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State Officials Slap $100,000 Fine On Fontana Nursing Home

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State officials have imposed a $100,000 fine on a Fontana nursing home in connection with the death of a resident in March, the Riverside Press Enterprise reports. As it turns out, it is the second death for which Citrus Nursing Center has been blamed for in the last three years, the newspaper article says.

The nursing home was cited most recently in October for not taking care of a 91-year-old woman who was dropped on her head. A staff member reportedly did not follow proper procedure while moving the woman from a wheelchair to a bed, according to California Department of Public Health records. The woman died nine days after taking the fall. Interestingly enough, this incident happened Feb. 24, only two weeks after the staff member was trained on how to use the portable lift she attempted to use to transfer the resident in question.

The citation given to Citrus is termed an “AA” citation – which means, it is the most severe penalty that can be issued by law. The nursing home is yet to pay the fine, officials told the newspaper. And apparently, this is not the company’s first violation. Previously, they’ve been cited for failing to contact a doctor about a patient’s worsening condition from a deadly bacterial infection. In another instance, they did not contact the doctor of a diabetic patient, whose blood sugar levels were unsafe.

Consumer advocates are wondering why the state took so long to cite the nursing home even after investigators had completed their investigation. There is no doubt about that. It is completely unacceptable when the state takes eight months to issue a citation, especially in the case of a death, which has so clearly and obviously taken place because of nursing home staff’s incompetence.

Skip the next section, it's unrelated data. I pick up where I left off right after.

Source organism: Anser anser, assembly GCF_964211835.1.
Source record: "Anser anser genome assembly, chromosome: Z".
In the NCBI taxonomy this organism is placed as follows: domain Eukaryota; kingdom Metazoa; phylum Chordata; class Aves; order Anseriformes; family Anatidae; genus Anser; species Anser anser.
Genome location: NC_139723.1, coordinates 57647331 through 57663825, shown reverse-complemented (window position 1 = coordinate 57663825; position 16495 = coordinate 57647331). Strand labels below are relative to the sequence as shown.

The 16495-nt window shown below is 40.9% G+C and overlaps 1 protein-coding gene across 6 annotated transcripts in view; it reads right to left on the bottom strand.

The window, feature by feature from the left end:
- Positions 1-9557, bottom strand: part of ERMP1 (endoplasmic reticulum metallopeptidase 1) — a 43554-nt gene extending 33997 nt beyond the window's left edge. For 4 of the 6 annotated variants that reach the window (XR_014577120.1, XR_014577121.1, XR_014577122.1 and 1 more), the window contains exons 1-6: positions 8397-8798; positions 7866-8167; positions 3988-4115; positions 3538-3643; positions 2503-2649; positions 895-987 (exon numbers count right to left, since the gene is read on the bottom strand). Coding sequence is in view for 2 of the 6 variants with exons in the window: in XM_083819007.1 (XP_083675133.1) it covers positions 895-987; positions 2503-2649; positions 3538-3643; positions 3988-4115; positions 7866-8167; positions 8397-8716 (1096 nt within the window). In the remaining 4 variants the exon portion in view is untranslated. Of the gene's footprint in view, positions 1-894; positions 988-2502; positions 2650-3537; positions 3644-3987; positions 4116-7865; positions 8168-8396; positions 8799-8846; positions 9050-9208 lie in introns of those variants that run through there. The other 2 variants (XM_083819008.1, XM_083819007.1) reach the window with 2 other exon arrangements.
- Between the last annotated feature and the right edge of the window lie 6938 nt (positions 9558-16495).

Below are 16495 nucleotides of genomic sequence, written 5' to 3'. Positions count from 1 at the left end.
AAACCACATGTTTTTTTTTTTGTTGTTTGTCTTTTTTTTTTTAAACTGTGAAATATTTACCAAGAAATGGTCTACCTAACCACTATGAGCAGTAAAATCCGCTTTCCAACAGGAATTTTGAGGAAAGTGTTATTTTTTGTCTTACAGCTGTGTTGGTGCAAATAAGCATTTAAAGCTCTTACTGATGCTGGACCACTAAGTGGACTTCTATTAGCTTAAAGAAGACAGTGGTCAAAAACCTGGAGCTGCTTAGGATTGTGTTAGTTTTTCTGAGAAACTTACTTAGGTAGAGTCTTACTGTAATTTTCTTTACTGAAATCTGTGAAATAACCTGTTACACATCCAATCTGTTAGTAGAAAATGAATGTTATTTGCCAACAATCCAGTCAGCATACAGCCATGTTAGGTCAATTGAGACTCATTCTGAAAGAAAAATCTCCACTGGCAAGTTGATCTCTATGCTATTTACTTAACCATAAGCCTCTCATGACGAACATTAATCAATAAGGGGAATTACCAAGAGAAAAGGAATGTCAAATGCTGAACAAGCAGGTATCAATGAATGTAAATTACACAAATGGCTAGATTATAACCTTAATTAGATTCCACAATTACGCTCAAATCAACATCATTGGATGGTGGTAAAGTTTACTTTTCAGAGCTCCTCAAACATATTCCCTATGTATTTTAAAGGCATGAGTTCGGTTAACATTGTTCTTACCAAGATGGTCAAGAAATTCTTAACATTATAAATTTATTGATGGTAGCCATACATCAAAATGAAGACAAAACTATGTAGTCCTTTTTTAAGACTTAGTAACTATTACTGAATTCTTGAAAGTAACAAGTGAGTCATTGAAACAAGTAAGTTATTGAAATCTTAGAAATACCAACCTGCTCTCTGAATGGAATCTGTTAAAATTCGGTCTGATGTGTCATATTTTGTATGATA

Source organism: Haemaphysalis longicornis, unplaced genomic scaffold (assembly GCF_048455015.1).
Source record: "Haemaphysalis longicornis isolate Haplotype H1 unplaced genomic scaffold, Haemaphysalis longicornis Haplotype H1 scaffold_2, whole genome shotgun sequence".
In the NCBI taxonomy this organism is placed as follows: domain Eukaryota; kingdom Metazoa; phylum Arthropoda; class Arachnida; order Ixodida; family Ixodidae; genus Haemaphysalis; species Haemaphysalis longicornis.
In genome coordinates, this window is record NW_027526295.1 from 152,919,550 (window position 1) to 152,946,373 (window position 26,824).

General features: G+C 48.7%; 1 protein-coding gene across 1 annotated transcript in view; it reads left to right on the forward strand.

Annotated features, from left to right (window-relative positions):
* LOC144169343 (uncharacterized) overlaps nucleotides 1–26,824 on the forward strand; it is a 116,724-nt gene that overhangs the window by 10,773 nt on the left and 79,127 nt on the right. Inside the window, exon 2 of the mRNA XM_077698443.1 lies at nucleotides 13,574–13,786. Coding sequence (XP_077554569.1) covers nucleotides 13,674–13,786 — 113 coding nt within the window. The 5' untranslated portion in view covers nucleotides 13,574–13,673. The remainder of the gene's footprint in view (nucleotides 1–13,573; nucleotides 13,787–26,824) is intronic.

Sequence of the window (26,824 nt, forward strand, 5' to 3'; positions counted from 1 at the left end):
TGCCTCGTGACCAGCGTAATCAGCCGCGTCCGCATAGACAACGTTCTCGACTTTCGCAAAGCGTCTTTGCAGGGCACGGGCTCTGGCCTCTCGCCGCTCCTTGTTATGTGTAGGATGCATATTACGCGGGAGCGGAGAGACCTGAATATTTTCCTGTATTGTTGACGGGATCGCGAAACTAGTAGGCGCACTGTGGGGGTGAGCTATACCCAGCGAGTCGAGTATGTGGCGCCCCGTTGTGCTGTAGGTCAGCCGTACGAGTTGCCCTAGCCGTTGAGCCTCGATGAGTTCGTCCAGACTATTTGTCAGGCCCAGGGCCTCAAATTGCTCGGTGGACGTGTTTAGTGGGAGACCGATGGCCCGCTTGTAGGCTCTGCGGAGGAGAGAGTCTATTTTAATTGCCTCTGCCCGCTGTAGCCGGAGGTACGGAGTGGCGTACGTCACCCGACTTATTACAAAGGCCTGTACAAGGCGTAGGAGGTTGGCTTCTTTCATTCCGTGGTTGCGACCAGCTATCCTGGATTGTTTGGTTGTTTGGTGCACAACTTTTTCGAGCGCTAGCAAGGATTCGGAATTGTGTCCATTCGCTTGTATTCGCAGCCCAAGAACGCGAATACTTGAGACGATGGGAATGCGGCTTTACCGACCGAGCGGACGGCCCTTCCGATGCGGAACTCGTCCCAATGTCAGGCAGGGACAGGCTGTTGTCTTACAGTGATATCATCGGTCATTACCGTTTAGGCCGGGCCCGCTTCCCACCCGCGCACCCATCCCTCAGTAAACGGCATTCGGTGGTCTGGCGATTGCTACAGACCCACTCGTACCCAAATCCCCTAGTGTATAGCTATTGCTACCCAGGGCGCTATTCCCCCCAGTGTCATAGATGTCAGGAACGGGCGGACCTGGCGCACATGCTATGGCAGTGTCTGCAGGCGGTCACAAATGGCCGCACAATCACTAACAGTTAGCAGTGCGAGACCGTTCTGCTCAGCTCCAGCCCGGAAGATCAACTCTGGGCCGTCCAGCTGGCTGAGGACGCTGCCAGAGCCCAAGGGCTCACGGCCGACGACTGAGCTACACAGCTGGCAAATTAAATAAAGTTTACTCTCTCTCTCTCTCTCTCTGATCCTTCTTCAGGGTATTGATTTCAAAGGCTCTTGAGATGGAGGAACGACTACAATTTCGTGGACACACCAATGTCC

The issue of understaffing in nursing homes is also a serious problem. In this case, the woman should have had more people to help her move the patient. But for some reason she had to do it alone. A logical explanation for that is there was no one else to help her. Understaffing is a common way by which nursing homes cut costs and cut corners to increase profits. And this of course, comes at the cost of their customers’ well-being and out of the pockets of family members who trust their loved ones to the care of these unscrupulous nursing homes.

These fines are nothing more than pocket change for these companies that fill up their coffers by cutting corners. If you or a loved one has been a victim of nursing home abuse or negligence, hit them when it hurts the most – their pocket books. Contact an experienced and knowledgeable personal injury attorney who specializes in these types of cases. It’s not only your chance to get compensated for your loss or damages, but to teach these guys the lesson and send out the message that consumers aren’t going to take it! These unethical companies must be held responsible for their actions.

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